1984 Winter Olympics medal table
The 1984 Winter Olympics, officially known as the XIV Olympic Winter Games, was a winter multi-sport event held in Sarajevo, Yugoslavia, from 8 to 19 February 1984. A total of 1,272 athletes representing 49 National Olympic Committees (NOCs) (+12 from the 1980 Olympics) participated in 39 events (+1 from 1980) from 10 different sports and disciplines (unchanged from 1980). Compared with the previous Winter Games, the new event included was the women's 20 km in cross-country skiing, while first time NOCs to enter were Egypt, Monaco, Puerto Rico, Senegal, and British Virgin Islands.
Seventeen NOCs won at least one medal and, among these, eleven secured at least one gold medal. For the first time since its debut at the 1968 Winter Olympics, East Germany topped the gold medal count with nine, three more than the Soviet Union, which had led this count in the past three Games. The Soviet delegation won the most overall medals (25), including the most silvers (10) and bronzes (9). The host nation, Yugoslavia, collected its first-ever medal at the Winter Olympics: a silver by alpine skier Jure Franko in the men's giant slalom. This was the third time that the Winter Olympics host team failed to win a gold medal, after France in 1924 and Switzerland in 1928.
Austrian athletes secured a single medal—a bronze in men's alpine skiing downhill—in what is the nation's worst ever result at the Winter Games. In contrast, Czechoslovakia and Finland's performances in Sarajevo were historical bests, after collecting a total of six and thirteen medals, respectively. Finnish cross-country skier Marja-Liisa Hämäläinen was responsible for three of her NOC's four gold medals with a sweep of victories in the women's individual events, and contributed to the bronze in the team relay event. These Games also witnessed the best result by a Canadian team since the 1960 Winter Olympics, thanks mostly to the achievements of speed skater Gaétan Boucher. His wins in the men's 1,000 and 1,500 metres, and a third place in the 500 metres, earned Canada's two gold medals and three of its four medals. Sweden secured four golds for the first time since St. Moritz 1948, of which three were obtained by cross-country skiers Gunde Svan and Thomas Wassberg. Svan and Wassberg won the men's 15 km and 50 km, respectively, and also clinched the first place in the team relay. Svan was also awarded with a silver and bronze medals, thus contributing half of his NOC's medal tally. For the third consecutive Winter Olympics, Great Britain's sole medal was a gold at a figure skating event, this time in ice dancing by Jayne Torvill and Christopher Dean, who received the first-ever set of perfect scores in their free program routine.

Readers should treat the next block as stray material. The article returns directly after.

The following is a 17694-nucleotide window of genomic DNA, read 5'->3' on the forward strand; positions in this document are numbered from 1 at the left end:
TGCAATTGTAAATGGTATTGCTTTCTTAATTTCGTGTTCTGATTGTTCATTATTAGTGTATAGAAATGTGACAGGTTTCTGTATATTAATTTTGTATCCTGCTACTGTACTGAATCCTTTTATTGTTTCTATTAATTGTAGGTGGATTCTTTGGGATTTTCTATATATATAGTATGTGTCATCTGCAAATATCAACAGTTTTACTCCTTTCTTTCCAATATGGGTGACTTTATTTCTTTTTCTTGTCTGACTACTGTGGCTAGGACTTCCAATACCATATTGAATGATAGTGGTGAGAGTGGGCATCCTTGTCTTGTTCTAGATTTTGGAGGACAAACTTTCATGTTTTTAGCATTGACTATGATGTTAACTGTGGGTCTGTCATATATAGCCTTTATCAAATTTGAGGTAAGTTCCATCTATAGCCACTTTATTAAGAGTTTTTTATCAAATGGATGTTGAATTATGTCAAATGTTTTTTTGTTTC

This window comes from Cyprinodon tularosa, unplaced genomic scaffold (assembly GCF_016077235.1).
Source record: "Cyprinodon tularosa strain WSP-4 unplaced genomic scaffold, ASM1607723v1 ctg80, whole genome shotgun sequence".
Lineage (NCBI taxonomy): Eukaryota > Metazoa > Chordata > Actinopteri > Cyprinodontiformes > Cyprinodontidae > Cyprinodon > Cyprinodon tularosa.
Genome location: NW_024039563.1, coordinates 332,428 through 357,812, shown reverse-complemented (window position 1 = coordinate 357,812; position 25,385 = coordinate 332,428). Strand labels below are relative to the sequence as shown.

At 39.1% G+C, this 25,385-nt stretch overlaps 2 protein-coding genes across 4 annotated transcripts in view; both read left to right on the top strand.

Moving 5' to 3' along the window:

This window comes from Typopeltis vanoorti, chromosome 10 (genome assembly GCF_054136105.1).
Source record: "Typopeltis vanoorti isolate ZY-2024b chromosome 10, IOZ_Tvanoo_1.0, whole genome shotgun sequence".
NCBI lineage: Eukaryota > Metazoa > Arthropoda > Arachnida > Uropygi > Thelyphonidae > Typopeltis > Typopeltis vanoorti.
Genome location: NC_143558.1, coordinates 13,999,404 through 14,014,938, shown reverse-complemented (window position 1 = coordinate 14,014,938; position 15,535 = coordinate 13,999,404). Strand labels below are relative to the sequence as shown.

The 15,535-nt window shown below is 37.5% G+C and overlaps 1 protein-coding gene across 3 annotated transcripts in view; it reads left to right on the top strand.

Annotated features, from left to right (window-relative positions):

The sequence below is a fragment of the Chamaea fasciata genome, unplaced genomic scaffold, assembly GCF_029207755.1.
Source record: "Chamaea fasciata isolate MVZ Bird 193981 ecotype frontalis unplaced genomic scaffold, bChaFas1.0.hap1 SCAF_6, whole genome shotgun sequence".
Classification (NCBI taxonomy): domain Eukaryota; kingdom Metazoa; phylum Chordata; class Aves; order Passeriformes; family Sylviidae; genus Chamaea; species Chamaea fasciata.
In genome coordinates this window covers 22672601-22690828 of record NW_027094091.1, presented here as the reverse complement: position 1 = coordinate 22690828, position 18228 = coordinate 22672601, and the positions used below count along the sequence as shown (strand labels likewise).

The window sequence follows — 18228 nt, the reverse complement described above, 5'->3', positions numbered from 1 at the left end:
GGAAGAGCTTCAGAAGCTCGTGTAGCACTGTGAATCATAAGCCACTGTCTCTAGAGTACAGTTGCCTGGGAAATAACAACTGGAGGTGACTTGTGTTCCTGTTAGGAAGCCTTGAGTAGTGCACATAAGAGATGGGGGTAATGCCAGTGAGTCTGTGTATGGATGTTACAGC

The medal table is based on information provided by the International Olympic Committee (IOC) and is consistent with IOC convention in its published medal tables. By default, the table is ordered by the number of gold medals the athletes from a nation have won, where nation is an entity represented by a National Olympic Committee (NOC). The number of silver medals is taken into consideration next and then the number of bronze medals. If nations are still tied, equal ranking is given and they are listed alphabetically.
Host nation (Yugoslavia)
|1||East Germany (GDR)||9||9||6||24|
|2||Soviet Union (URS)||6||10||9||25|
|3||United States (USA)||4||4||0||8|
|8||West Germany (FRG)||2||1||1||4|
|11||Great Britain (GBR)||1||0||0||1|
|Total (17 NOCs)||39||39||39||117|
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